A Million Monkeys at Typewriters Can’t Solve Fraud or Identity
In case you’ve been hiding under a rock in 2020… Credit Card Fraud went BANANAS. Reported fraud cases were up 72% and although the numbers haven’t been officially reported, the estimation is that credit card fraud crossed the $35 BILLION mark…
The why is pretty straight-forward. Pull out a card in your wallet… all of the stuff designed to keep cards secure: the chip, the CVC code, the signature, the innovative new magnetic strips… they’re all PHYSICAL. Now look at your Amazon purchase history and honestly ask yourself: “What the actual fuck did I buy last year?!?”
Yup. We all moved to a card-not-present world. And that’s a huge win for fraudsters.
But honestly, I don’t really give a crap about fraud because I don’t pay for it. Most of the fraud costs fall on small merchants. Mom and pop stores and restaurants that started taking card numbers instead of running cards. Sucks for them. But not for me…
I’ll tell you what is driving me NUTS. False positives. When my goddamn card gets cut off for no reason. I went to buy new standing desks for my wife and myself, because work from home appears to be a permanent state. And the transaction didn’t go through on my Betterment card. Then I had to spend a few days playing voicemail tag with their customer service and fraud departments getting it straightened out. Then my USAA card got shut off. Then my credit union card. What on earth is going on here?!?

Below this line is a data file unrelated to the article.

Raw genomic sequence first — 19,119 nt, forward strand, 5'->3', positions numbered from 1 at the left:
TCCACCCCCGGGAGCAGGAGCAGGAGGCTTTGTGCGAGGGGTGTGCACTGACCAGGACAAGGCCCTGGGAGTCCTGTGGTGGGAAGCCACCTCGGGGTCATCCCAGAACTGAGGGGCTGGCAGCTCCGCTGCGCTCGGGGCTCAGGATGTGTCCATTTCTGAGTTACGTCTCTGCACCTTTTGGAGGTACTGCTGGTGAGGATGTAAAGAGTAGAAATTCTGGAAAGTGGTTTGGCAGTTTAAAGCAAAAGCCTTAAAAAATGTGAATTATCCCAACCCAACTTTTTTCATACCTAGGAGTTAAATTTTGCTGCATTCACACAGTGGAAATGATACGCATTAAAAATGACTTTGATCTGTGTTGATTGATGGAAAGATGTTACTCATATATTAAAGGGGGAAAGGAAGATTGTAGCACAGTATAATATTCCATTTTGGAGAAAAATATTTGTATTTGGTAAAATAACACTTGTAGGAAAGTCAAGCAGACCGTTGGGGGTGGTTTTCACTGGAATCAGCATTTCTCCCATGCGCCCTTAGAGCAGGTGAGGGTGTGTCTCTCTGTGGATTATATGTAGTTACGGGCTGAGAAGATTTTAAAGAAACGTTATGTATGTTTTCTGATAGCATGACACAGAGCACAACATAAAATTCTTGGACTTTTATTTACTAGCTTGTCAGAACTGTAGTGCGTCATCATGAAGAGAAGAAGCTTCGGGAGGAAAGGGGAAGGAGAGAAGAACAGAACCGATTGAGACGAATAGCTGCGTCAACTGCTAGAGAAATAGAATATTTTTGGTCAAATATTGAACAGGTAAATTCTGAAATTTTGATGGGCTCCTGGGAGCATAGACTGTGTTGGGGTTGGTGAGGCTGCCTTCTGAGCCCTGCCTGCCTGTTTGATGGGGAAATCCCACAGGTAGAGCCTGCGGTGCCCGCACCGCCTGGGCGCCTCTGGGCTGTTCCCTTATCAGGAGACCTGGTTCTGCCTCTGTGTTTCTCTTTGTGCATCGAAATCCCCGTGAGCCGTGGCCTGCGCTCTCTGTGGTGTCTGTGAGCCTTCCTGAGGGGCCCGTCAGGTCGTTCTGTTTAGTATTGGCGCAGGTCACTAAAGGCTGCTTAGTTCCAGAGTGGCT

Well, obviously, I’m a sketchy dude. I buy RANDOM stuff on the internet. And I don’t follow the same patterns of buying everything from Walmart.
But real reason has to do with the mountains of anti-fraud software that’s being sold to the payments industry. The core idea is that we can teach a machine to detect when a sketch transaction has been made and automatically shut off the card before it happens. Magic, right? No fraud, and only a slightly irritated customer.
Hmm. Well it turns out that it’s a WAY more expensive solution than the original problem. The estimate is that 2.8% of total transactions are false-positively marked as fraud. This translates to FOUR HUNDRED AND THIRTY BILLION DOLLARS lost… Yes, that number is BONKERS. Think about it for a second. I go to impulse purchase a diamond encrusted face mask and my card gets turned down and I’m likely not gonna pull out a different card and instead I'll just move on to a different way to numb out. Probably video games, but maybe a stiff drink. Oh… and I’ll put that card in the back of my wallet and won’t use it again. Sucks for the diamond face mask merchant AND sucks for the card issuer. Both of them lose.
We believe that machines can’t solve fraud without creating a bigger false-positive problem. That’s why we’re pioneering a way to just ask real humans if they made the transaction. It’s all done on a neutral network called Simple.ID.
Simple.ID - a more efficient way to impulse purchase diamond-encrusted face masks™